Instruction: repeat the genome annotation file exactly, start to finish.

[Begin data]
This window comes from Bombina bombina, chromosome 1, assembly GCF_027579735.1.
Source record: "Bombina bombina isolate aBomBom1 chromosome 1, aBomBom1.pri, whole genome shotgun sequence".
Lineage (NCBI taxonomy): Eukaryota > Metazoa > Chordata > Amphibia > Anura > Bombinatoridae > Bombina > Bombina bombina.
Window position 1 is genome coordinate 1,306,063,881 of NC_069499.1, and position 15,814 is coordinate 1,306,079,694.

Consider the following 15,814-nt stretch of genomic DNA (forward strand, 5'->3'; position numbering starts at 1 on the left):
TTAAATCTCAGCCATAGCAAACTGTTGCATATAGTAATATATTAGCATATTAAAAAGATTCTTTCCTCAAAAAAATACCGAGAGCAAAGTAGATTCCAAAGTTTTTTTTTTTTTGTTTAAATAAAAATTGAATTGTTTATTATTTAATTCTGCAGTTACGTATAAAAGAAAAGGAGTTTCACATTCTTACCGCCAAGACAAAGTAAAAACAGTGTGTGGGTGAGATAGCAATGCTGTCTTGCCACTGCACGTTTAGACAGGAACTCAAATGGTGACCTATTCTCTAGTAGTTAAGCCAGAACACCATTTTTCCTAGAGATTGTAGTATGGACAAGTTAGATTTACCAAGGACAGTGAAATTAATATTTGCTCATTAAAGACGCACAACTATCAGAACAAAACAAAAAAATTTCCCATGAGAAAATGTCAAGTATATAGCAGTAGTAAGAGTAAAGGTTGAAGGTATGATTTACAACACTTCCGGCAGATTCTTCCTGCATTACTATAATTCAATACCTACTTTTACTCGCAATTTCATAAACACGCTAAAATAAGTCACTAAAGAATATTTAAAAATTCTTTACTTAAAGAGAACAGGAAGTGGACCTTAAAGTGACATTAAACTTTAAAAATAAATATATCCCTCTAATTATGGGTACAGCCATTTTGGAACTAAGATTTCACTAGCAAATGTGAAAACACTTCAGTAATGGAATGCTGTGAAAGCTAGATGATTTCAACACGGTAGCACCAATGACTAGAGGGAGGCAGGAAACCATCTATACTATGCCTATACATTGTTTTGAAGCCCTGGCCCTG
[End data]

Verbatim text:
This window comes from Bombina bombina, chromosome 1, assembly GCF_027579735.1.
Source record: "Bombina bombina isolate aBomBom1 chromosome 1, aBomBom1.pri, whole genome shotgun sequence".
Lineage (NCBI taxonomy): Eukaryota > Metazoa > Chordata > Amphibia > Anura > Bombinatoridae > Bombina > Bombina bombina.
Window position 1 is genome coordinate 1,306,063,881 of NC_069499.1, and position 15,814 is coordinate 1,306,079,694.

Consider the following 15,814-nt stretch of genomic DNA (forward strand, 5'->3'; position numbering starts at 1 on the left):
TTAAATCTCAGCCATAGCAAACTGTTGCATATAGTAATATATTAGCATATTAAAAAGATTCTTTCCTCAAAAAAATACCGAGAGCAAAGTAGATTCCAAAGTTTTTTTTTTTTTGTTTAAATAAAAATTGAATTGTTTATTATTTAATTCTGCAGTTACGTATAAAAGAAAAGGAGTTTCACATTCTTACCGCCAAGACAAAGTAAAAACAGTGTGTGGGTGAGATAGCAATGCTGTCTTGCCACTGCACGTTTAGACAGGAACTCAAATGGTGACCTATTCTCTAGTAGTTAAGCCAGAACACCATTTTTCCTAGAGATTGTAGTATGGACAAGTTAGATTTACCAAGGACAGTGAAATTAATATTTGCTCATTAAAGACGCACAACTATCAGAACAAAACAAAAAAATTTCCCATGAGAAAATGTCAAGTATATAGCAGTAGTAAGAGTAAAGGTTGAAGGTATGATTTACAACACTTCCGGCAGATTCTTCCTGCATTACTATAATTCAATACCTACTTTTACTCGCAATTTCATAAACACGCTAAAATAAGTCACTAAAGAATATTTAAAAATTCTTTACTTAAAGAGAACAGGAAGTGGACCTTAAAGTGACATTAAACTTTAAAAATAAATATATCCCTCTAATTATGGGTACAGCCATTTTGGAACTAAGATTTCACTAGCAAATGTGAAAACACTTCAGTAATGGAATGCTGTGAAAGCTAGATGATTTCAACACGGTAGCACCAATGACTAGAGGGAGGCAGGAAACCATCTATACTATGCCTATACATTGTTTTGAAGCCCTGGCCCTG